1 Answer | Add Yours
The driving force of "E Pluribus Unum" is that divergence in American voice can always find a point of unity. The stress is that from difference, common ground and consensus emerges. This might not always have been in the case in American History. Since the time period of industrialization after the Civil War, the United States' movement from farms to factories has helped to construct a "two America" reality. Industrialization brought with it a time period of massive wealth for some. The Carnegies, Rockefellers, and J.P. Morgans experienced unprecedented levels of wealth accumulation. Yet, individuals who economically struggled under the heel of unregulated capitalism were not really brought into any unifying principle. They lived a life of poverty and destitution in the face of massive wealth accumulation. It could be said that these individuals did not benefit from being brought into the American dynamic. The very poor, the net result of capitalist expansion, remained separate and marginalized from being integrated into an American vision.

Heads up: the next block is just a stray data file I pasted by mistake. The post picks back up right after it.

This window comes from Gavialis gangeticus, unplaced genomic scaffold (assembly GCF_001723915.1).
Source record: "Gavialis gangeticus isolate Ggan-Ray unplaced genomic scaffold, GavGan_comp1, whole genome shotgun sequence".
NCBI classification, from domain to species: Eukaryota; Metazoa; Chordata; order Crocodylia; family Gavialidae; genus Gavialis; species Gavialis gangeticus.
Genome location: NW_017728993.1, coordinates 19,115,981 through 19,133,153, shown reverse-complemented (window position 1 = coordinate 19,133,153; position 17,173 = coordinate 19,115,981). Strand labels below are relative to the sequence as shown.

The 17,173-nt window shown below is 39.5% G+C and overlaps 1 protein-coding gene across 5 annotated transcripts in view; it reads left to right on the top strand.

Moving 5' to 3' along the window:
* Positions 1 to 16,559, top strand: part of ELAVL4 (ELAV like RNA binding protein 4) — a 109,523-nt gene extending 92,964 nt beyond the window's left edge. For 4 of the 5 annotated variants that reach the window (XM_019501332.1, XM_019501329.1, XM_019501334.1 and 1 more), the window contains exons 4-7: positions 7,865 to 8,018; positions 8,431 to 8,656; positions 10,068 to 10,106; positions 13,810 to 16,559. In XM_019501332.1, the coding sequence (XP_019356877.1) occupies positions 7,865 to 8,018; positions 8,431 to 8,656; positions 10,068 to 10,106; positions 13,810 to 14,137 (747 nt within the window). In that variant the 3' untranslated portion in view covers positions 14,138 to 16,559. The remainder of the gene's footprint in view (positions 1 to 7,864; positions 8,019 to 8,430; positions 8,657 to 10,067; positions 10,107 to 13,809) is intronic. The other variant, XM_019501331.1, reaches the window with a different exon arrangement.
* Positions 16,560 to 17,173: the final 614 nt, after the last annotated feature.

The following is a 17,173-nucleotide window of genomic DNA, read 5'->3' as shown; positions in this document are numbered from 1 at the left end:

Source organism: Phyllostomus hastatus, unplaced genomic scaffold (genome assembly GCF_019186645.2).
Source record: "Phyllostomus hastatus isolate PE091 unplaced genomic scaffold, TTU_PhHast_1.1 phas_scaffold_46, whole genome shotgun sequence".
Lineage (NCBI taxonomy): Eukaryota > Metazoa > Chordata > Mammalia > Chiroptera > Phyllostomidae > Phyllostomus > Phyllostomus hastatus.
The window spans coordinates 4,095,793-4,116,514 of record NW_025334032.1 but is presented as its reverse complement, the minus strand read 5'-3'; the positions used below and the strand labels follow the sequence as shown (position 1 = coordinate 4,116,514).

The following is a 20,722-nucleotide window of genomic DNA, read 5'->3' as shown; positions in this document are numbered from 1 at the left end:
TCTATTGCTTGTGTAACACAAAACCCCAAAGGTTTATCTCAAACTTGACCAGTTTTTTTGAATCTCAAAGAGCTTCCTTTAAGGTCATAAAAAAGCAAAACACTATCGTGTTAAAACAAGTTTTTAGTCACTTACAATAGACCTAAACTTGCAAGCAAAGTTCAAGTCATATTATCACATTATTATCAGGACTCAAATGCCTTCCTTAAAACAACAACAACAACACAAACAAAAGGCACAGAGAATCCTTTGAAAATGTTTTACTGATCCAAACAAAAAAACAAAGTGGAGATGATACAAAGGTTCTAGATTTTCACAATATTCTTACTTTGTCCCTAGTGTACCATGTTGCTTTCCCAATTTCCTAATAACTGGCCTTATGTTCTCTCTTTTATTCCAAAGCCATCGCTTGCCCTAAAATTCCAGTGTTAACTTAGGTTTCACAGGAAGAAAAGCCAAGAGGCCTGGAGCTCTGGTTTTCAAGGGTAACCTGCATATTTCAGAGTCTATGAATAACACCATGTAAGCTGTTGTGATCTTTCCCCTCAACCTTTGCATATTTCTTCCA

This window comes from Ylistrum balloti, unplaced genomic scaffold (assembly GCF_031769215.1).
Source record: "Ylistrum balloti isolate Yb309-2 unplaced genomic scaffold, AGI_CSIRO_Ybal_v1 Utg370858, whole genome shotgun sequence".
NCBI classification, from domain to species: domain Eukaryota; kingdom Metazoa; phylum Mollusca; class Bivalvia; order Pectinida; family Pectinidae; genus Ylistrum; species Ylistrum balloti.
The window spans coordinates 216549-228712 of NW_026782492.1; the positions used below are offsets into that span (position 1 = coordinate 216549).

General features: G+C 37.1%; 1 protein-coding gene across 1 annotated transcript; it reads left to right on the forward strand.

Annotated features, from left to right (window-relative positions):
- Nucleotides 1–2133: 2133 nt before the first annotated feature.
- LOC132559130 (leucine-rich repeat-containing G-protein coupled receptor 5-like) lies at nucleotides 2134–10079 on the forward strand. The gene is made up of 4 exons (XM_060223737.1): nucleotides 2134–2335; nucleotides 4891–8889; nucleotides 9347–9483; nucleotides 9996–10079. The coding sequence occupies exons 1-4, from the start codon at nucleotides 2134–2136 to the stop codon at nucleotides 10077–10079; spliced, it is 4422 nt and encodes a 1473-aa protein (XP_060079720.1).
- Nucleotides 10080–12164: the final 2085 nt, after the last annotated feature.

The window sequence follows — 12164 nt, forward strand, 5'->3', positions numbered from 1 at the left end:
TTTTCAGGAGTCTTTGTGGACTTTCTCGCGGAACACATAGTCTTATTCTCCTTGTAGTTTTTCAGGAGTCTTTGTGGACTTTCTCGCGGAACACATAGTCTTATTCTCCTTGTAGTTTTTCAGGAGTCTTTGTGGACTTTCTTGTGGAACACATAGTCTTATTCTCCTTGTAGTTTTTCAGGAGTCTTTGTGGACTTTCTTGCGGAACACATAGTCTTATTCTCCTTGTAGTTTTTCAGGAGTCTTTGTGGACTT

One could argue that during times of war, the United States has not always been a nation that exemplified E Pluribus Unum. During the Red Scares that followed both World Wars, the United States did not seek to bring into one elements of difference. Targeting, witch- hunts, and scapegoating defined American identity in these periods. Japanese internment was another period in which the United States did not exemplify E Pluribus Unum. The targeting of specific individuals and essentially imprisoning them because of ethnic and racial differences does not uphold the motto of "from many, one." One can even see this same social attitude expressed towards those who were homosexual and transgendered throughout the second half of the 20th Century as well as the attitudes expressed those who were deemed as "enemies" in a post- September 11 climate. The reality is that while much of American History has sought to aspire to the ideals of E Pluribus Unum, there have been distinct moments in which American actions have fell short of such a standard.
We’ve answered 320,047 questions. We can answer yours, too.Ask a question